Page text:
Monday, February 28, 2011

Of a non-snoring spouse and a fried finger

In sympathy with young Sue here, I managed to fry a finger yesterday.
Of course, it was all the SRE's fault, or rather, his office's fault. We knew that the SRE had meetings this weekend, which is annoying anyway- quite apart from my weekend being less entertaining than it is when the man is around, I strongly feel that the poor SRE needs his rest!
He had been working till very late on Saturday night, and, oddly for him, didn't sleep well. I woke up a couple of times and found him reading his iPad. (These days news of Libya is very very high priority in our house-he enters the house and switches on the iPad and tells me the latest from Tripoli). Since he wasn't snoring, something was obviously amiss, so I slept badly too.
He'd forgotten his laptop at the office, and at 6.30 a.m was getting ready to go and find it. I decided to tag along for the ride. Laptop retrieved, it was time for tea and newspapers and breakfast, since he had to leave for office again at nine. (Since he seemed quite stressed out, I didn't want to tell him that the laptop wouldn't have waltzed away between seven and nine in the morning, and he could have as easily retrieved it when he was in office during his scheduled working hours. We do not put across any opposing points of view when the man is stressed. We have learned this the hard way, over the decades). He was kind enough to go to office by taxi, without protest- I didn't want him to drive alone late at night after another hard day of meetings, and he was, most surprisingly, amenable to my suggestion.
The youngest child was home. Though, given his holiday sleeping and waking patterns and the SRE's schedule, he could only meet his father on Friday evening. During our dinner-a-deux on Saturday (the SRE was dining with his colleagues) the son and I were talking about how delicious ghee is in some foods, and were remembering kadhi with a topping of chilli powder heated in ghee. And so, instead of our default options of rajma or chholey for Sunday lunch, kadhi and rice was the plan.
The son got up around noon, and I told him that he could have some pakodas with his coffee, so that he'd have an appetite for lunch, which we would hopefully eat by two o'clock.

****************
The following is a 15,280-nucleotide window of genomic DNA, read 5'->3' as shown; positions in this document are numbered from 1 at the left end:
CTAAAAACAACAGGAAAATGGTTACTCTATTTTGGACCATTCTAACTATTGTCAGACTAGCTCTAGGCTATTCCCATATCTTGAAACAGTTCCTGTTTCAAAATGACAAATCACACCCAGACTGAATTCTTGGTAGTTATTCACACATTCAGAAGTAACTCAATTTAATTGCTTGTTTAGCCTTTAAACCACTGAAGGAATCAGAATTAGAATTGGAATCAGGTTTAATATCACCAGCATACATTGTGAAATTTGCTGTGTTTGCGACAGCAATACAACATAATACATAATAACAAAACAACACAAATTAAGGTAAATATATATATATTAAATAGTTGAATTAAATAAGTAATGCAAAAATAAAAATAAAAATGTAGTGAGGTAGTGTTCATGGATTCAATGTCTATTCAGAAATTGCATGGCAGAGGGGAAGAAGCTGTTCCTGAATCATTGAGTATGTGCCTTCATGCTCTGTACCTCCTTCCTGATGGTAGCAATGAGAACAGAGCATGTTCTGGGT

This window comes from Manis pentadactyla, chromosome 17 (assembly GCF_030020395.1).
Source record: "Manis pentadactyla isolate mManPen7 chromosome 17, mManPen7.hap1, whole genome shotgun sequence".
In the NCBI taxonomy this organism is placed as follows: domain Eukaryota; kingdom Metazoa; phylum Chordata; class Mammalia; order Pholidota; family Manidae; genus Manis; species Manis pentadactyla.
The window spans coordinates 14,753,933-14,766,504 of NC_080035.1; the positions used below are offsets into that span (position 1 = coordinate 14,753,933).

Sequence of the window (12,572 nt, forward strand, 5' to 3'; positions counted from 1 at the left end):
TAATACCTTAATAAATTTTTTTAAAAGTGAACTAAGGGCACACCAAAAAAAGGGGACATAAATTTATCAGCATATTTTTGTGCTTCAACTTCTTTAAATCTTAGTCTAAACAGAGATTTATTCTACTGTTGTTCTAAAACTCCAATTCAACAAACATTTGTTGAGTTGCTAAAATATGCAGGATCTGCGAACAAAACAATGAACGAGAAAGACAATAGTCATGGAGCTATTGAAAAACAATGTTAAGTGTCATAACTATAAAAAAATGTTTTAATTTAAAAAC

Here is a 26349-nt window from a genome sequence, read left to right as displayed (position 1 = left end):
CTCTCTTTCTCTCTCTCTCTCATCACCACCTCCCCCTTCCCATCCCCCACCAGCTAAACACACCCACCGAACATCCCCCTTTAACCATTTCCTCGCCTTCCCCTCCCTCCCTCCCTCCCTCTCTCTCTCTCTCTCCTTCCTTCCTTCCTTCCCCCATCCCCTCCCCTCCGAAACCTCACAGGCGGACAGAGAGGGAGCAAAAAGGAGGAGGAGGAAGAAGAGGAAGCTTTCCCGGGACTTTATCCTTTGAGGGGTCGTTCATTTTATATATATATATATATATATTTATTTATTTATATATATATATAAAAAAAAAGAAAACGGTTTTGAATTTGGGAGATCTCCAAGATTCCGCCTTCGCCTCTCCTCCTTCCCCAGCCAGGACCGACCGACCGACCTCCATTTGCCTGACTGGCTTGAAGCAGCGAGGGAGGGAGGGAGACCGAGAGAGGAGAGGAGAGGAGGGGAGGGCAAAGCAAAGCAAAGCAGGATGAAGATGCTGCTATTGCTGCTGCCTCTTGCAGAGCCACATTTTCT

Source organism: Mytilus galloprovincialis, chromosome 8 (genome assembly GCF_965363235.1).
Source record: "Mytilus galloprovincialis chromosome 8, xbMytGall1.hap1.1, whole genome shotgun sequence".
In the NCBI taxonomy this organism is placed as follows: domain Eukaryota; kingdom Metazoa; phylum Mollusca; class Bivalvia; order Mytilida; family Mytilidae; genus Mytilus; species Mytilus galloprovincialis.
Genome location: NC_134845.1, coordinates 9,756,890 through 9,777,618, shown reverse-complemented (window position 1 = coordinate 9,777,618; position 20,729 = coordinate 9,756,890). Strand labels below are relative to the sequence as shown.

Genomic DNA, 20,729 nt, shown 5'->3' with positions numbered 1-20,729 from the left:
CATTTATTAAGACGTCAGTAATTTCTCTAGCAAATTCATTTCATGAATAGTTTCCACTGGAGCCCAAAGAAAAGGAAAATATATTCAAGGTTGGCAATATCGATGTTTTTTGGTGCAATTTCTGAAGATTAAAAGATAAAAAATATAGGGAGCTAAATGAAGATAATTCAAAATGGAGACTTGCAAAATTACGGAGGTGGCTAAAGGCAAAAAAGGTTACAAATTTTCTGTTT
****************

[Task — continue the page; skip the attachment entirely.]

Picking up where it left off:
I made the batter and fried plain pakodis for the kadhi. Chopped up an onion and a potato, a green chilli and some coriander leaves and added them to the plain batter. I sprinkled a little chaat masala on the first batch and handed them to the son. The second batch was made, and I tried a couple- they were delicious. During the final batch my sleepy mind was distracted by some stray thoughts, and whoosh- hot oil splashed onto the poor ring finger of my right hand.
I did ice it, and yes, it's a lot better now, and the kadhi with the chilli-ghee was delicious. What I want to know is, can I fairly blame the SRE and his office for this fried finger or not?

Thursday, February 24, 2011

When the saints go marching in!

3848K Download

A dear friend mailed me this link.
It is great fun! Enjoy.

Sunday, February 20, 2011

This Sunday morning

This Sunday morning
isn't over yet, but it has a little
joy that overflows,
that I'd love to share.
We woke up late enough
to feel rested, and I decided
that tea and morning papers
would be had in the sitting room
so I'd be able to read
unsquashed by the man.
Two cups of tea each
Four Sunday papers
which I never manage to read
but long to do so
(and keep aside in
an ever growing pile
which is ultimately dumped
and not read)

We listened to Kabir,
A beautiful rendering
by Rajan And Sajan Mishra
and ate breakfast before ten
By which time Rashid Khan
was singing Malkauns,
a beautiful devotional bandish
'Tu hai Malik mera'
The spouse took a newspaper
to read in bed
And promptly fell asleep
snoring and a-roaring
while I heard, with joy,
the drut:
'Aaj morey ghar aaye balama'